One reason erectile dysfunction becomes more common with age is that older men are more likely to be on some kind of medication. In fact, an estimated 25% of all ED is a side effect of drugs, according to the Harvard Special Health Report Erectile Dysfunction: How medication, lifestyle changes, and other therapies can help you conquer this vexing problem. The most common types of medication that are linked to ED include antidepressants, anti-ulcer drugs, tranquilizers, and diuretics—which help the body get rid of sodium and water, and are used to treat heart failure, liver failure, and certain kidney disorders. More »
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4. Infertility affects about 6% of married women ages 15-44 years in the U.S. Also, about 12% of women 15 – 44 years of age in the U.S. have difficulty getting pregnant or carrying a pregnancy to term, regardless of marital status. Infertility is defined as not being able to get pregnant after one year of unprotected sex. Several things increase a woman’s risk of infertility, including age, smoking, excessive alcohol use, extreme weight gain or loss, some untreated sexually transmitted diseases, or excessive physical or emotional stress that results in the absence of a menstrual period.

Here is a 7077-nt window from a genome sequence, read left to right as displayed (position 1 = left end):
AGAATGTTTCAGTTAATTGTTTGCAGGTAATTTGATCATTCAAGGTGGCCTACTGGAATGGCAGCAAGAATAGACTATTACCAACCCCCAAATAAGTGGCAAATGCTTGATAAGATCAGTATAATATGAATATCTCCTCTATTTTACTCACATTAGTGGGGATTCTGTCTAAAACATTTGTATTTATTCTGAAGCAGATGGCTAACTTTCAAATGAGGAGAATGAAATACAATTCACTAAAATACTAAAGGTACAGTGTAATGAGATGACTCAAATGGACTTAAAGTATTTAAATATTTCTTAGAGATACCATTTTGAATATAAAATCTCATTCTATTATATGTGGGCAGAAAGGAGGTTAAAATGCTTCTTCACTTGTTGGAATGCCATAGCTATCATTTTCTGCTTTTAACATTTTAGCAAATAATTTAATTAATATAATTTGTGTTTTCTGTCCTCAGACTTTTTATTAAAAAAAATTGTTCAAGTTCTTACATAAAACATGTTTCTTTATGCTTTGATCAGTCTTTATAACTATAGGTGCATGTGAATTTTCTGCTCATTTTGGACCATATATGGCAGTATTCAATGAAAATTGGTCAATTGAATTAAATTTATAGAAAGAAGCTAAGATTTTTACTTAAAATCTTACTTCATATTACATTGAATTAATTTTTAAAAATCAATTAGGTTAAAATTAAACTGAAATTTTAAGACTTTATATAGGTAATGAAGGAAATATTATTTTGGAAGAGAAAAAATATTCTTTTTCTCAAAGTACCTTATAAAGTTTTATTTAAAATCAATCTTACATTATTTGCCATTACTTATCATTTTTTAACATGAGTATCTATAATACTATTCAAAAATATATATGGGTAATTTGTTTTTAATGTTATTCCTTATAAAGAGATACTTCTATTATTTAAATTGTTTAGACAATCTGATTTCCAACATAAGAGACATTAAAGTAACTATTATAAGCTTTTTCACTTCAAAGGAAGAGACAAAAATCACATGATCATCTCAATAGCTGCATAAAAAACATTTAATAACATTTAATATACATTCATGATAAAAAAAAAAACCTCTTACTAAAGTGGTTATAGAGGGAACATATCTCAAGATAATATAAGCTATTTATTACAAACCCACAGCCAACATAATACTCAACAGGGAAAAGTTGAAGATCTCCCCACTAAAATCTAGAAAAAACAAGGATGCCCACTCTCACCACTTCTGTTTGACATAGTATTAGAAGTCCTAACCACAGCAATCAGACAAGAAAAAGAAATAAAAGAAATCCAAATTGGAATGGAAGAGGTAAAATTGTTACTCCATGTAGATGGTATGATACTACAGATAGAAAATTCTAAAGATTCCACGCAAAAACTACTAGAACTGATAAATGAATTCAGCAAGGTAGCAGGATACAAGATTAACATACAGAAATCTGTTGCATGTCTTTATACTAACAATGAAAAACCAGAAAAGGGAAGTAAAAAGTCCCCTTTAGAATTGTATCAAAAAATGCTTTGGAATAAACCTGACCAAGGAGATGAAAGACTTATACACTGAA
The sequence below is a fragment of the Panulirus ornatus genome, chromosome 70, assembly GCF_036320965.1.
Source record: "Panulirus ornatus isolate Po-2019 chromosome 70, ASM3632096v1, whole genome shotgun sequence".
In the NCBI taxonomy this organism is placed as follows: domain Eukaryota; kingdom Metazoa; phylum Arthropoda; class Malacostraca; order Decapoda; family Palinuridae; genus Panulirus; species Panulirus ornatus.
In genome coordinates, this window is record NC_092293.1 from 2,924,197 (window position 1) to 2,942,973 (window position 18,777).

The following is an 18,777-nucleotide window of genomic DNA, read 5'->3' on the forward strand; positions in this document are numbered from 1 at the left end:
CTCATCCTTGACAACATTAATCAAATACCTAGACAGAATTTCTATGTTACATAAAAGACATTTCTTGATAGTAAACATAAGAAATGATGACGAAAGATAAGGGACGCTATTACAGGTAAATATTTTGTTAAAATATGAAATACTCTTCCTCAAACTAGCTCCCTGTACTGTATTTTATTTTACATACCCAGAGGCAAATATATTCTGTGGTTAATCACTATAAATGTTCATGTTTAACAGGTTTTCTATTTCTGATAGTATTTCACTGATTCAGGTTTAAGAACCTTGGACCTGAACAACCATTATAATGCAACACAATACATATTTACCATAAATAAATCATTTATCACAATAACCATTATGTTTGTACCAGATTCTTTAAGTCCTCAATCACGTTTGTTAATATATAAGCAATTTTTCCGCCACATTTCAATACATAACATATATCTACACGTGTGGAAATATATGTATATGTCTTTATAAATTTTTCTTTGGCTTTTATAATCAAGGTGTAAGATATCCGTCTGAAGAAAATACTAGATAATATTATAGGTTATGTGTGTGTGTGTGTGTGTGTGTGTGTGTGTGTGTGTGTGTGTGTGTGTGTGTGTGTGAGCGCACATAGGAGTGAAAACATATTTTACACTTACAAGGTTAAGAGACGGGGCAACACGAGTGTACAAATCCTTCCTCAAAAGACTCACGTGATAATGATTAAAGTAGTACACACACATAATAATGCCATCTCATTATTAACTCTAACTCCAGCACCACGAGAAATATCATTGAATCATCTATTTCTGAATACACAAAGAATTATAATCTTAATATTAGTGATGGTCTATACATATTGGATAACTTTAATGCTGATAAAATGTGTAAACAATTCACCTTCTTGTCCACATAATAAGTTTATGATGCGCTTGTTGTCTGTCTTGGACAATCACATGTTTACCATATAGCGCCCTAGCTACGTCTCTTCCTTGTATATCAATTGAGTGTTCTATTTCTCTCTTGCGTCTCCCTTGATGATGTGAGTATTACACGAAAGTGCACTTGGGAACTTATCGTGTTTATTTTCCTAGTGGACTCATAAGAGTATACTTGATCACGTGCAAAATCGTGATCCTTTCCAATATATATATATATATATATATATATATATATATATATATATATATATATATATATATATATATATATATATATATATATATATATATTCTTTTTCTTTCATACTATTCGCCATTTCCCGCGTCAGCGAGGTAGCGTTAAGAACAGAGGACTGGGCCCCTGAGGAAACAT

The meaning of health has evolved over time. In keeping with the biomedical perspective, early definitions of health focused on the theme of the body's ability to function; health was seen as a state of normal function that could be disrupted from time to time by disease. An example of such a definition of health is: "a state characterized by anatomic, physiologic, and psychological integrity; ability to perform personally valued family, work, and community roles; ability to deal with physical, biological, psychological, and social stress".[7] Then in 1948, in a radical departure from previous definitions, the World Health Organization (WHO) proposed a definition that aimed higher: linking health to well-being, in terms of "physical, mental, and social well-being, and not merely the absence of disease and infirmity".[8] Although this definition was welcomed by some as being innovative, it was also criticized as being vague, excessively broad and was not construed as measurable. For a long time, it was set aside as an impractical ideal and most discussions of health returned to the practicality of the biomedical model.[9]
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